I so appreciate all the enthusiastic responses, votes, and ideas. I have to tell those of you who commented: You made a MESS of my studio (smile)!
You should have seen my little studio – various fabrics pulled out from my stash in many different colors, from your suggestions, strewn about everywhere. It was like a tornado of fabric options had blown through.
Reading all the comments was very fun – it was like you all were crammed into my tiny studio (where would I fit you all?!??!) and we were looking through my stash together and throwing around ideas (and fabric).
Of course, I would have to plan a snack and beverage for all my studio guests crammed into the tiny room…but where would I set out the plates and cups? (Maybe I could go scavenge some more fruit from my neighborhood to serve as snacks…but that is an upcoming post: Fruits of My Neighborhood Part III!)
This project began with a bag of colorful Batik scraps (that I embarrassinglyactually purchased…in a moment of weakness from the Stitchin’ Postquilt shop’s basket of scrap bags for sale..that shop is loaded with temptation!)
I turned many of those scraps into 24 6′ x 6″ blocks:
I presented four (4) options for the layout on the blocks and here are the votes by Option:
OPTION 1A – Float the blocks individually in a neutral background: 2 Votes
OPTION 1B – Group the blocks together and then float the whole grouping in a neutral background: 0 Votes
OPTION 2A – Float the blocks individually in a gray background: 4 Votes
OPTION 2B – Group the blocks together and then float the whole grouping in a gray background: 2 Votes
In addition to voting on options I presented, many of you in your comments suggested different options(I hope I captured the essence of all the comments to date, my apologies if I left a summary of your comment out below):
Group them together on a neutral background not trying to make them perfectly square, use Misty Fuse to attach them
Stitch the blocks together, use a pieced binding to enclose them, they speak so well on their own!
Group them together on the grey but make sure all blue sides are facing opposite of the grey fabric and placed up against another block rather than up against the grey fabric not allowing a blue side to but up against another blue.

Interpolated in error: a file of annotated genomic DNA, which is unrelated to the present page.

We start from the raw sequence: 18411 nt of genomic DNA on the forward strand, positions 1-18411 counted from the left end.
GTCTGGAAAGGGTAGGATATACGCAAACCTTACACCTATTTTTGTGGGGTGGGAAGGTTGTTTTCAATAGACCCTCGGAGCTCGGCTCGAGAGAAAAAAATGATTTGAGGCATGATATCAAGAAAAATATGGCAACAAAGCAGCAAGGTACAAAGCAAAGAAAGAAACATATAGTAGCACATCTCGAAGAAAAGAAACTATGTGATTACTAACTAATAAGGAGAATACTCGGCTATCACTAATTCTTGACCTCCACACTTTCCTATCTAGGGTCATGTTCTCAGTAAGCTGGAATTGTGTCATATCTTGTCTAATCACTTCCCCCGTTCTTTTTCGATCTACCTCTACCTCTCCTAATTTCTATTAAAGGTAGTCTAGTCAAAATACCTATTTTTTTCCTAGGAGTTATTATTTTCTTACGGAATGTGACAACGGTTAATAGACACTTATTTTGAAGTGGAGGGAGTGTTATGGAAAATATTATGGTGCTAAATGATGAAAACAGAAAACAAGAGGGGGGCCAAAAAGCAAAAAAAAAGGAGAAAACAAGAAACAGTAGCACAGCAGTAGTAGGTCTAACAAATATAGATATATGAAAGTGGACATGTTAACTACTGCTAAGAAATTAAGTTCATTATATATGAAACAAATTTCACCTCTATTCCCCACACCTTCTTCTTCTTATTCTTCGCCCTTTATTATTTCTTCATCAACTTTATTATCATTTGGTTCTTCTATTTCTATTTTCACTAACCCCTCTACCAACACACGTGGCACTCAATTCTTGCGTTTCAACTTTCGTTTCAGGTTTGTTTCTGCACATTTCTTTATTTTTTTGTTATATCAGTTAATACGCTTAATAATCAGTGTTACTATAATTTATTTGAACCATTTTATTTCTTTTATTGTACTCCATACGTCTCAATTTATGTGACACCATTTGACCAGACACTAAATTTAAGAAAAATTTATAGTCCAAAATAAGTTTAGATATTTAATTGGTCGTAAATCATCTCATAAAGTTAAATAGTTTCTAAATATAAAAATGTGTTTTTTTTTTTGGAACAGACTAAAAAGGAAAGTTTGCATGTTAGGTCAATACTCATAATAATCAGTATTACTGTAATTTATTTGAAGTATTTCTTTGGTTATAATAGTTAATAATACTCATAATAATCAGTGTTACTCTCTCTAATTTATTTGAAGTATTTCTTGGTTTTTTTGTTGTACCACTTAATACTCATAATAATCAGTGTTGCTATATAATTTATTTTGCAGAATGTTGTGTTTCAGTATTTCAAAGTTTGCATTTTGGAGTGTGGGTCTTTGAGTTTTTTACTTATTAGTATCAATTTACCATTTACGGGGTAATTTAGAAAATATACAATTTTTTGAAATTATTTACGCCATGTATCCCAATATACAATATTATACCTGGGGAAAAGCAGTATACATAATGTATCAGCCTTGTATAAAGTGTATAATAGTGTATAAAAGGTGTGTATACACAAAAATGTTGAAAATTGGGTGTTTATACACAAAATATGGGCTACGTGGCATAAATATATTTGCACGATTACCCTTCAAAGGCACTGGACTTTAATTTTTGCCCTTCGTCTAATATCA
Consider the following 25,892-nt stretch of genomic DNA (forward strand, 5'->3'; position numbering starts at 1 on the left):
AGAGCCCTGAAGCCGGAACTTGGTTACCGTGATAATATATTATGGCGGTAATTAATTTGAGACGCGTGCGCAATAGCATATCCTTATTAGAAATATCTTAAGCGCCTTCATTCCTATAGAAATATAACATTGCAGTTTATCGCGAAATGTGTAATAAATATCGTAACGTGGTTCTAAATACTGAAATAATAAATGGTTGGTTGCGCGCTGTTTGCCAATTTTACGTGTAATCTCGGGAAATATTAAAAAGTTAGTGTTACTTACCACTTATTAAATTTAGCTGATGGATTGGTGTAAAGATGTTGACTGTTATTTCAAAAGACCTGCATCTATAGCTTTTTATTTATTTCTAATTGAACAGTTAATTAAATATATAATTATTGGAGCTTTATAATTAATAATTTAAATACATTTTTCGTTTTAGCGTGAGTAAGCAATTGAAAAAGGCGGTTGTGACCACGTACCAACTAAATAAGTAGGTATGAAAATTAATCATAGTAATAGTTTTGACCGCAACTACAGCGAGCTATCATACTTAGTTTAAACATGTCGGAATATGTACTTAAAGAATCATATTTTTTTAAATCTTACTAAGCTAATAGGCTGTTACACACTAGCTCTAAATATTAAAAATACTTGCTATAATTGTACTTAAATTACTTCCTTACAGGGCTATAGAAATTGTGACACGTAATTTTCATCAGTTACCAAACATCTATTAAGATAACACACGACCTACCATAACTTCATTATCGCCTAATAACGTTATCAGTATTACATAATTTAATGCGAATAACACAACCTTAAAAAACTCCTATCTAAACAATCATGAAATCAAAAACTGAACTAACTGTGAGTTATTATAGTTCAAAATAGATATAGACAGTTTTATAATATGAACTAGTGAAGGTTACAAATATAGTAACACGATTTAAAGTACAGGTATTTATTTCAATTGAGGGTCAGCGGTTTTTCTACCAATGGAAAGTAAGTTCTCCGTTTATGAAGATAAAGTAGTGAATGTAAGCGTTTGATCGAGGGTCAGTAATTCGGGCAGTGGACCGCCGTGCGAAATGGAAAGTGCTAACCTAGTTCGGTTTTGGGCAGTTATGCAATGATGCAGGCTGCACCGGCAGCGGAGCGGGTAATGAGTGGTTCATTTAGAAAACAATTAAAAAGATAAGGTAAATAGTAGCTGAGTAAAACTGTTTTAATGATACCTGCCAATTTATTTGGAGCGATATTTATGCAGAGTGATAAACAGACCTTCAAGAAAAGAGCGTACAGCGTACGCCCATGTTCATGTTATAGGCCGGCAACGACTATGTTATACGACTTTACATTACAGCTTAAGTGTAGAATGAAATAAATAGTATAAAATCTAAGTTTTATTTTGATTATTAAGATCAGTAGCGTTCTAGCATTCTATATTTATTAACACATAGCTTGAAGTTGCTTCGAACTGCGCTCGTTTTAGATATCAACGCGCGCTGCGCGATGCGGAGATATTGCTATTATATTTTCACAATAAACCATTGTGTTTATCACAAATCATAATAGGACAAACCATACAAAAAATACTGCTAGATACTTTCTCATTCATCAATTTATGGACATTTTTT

Float each block individually, with a PURPLE or RED background- keep the color going! And maybe put a yellowsquare at each “intersection”
Golden brown would be nice also (to float blocks).
I agree with some others are dark brown, plum, dark red, I’d be inclined to try them on different ones and see which calls loudest.I start to wonder if it’s be even better on the dark brown.
I think a chocolate brown would be so cool.
I would make more blocks, group them without sashing or a border, and bind with a pieced binding (NOTE: I did make more blocks, see below!)
If you do want separation, don’t set them straight, in rows and columns. Use your separator in more random sizing — perhaps framing each one with the same fabric but in wonky widths. It might be easiest to pull off with a fabric that has some pattern so the seams between newly framed blocks disappear a bit.
If you really want to set them apart on a different background, what about looking at either a gold dupionior a deep purple dupioni?
(from a text to my phone, not posted to the blog) What came to mind was floating blocks in a round of neutral logs then a round of gray logs – maybe alternate with the reverse – round of gray first then neutral – then you float and have blocks side by side – and I’m thinking of a neutral acid yellow or lime greenor maybe an acid yellow orange – a crisp bright marigold color – all would look good with the blocks and gray.
Option Z: I love love love the blocks, but am partial to flashy colorsmounted on a white background. I also like sashing between the blocks because it makes each one pop.
While I like both versions of placing all the blocks together and placing with sashing, I would need to try the sashing version using a variety of sizes and different shades of either the light or the grey.
One fellow blogger, Melanie @ Catbird Quilt Studio was kind enough to e-mail me a photo of one of her lovely scrappy log cabin quilts, “Broken Pains” as an example of a layout she used:
In addition to showing you the scraps I started with, in the previous post I shared the pile of scraps I had left over from trimming the original set of blocks down to a 6″ x 6″ size:
In the evening on Friday and Saturday, I turned the trimmings from those scraps and some of the remaining scraps into 23 more 6″ x 6″ blocks:
I now have scraps left over from trimming the latest blocks and the remaining original scraps that started it all…and yes, I am going to make more blocks out of them! (Besides 47, 24 + 23, is an usual odd number of blocks. )
I tried out many of your color suggestions. To save time, I had a “pocket full of scrappy blocks” as I experimented. I never imagined walking around my house with a pocket full of quilt blocks!
Now, try and use your imagination as you look at my experiments. Although I tried to put strong lighting on the design wall, if you have been following my blog for a while, you know I am not the best photographer (if I tried to make photography a career I would be very hungry).
I provide two layouts on each test background fabric: 1) floated and 2) grouped together with a border.
More disclaimers (soon you will be frightened to even scroll down and look…): I did not iron the fabric I used as the test background and I randomly selected the blocks to go onto the test fabric. (If this were a real quilt layout, I would have given more thought to the block placement and order.)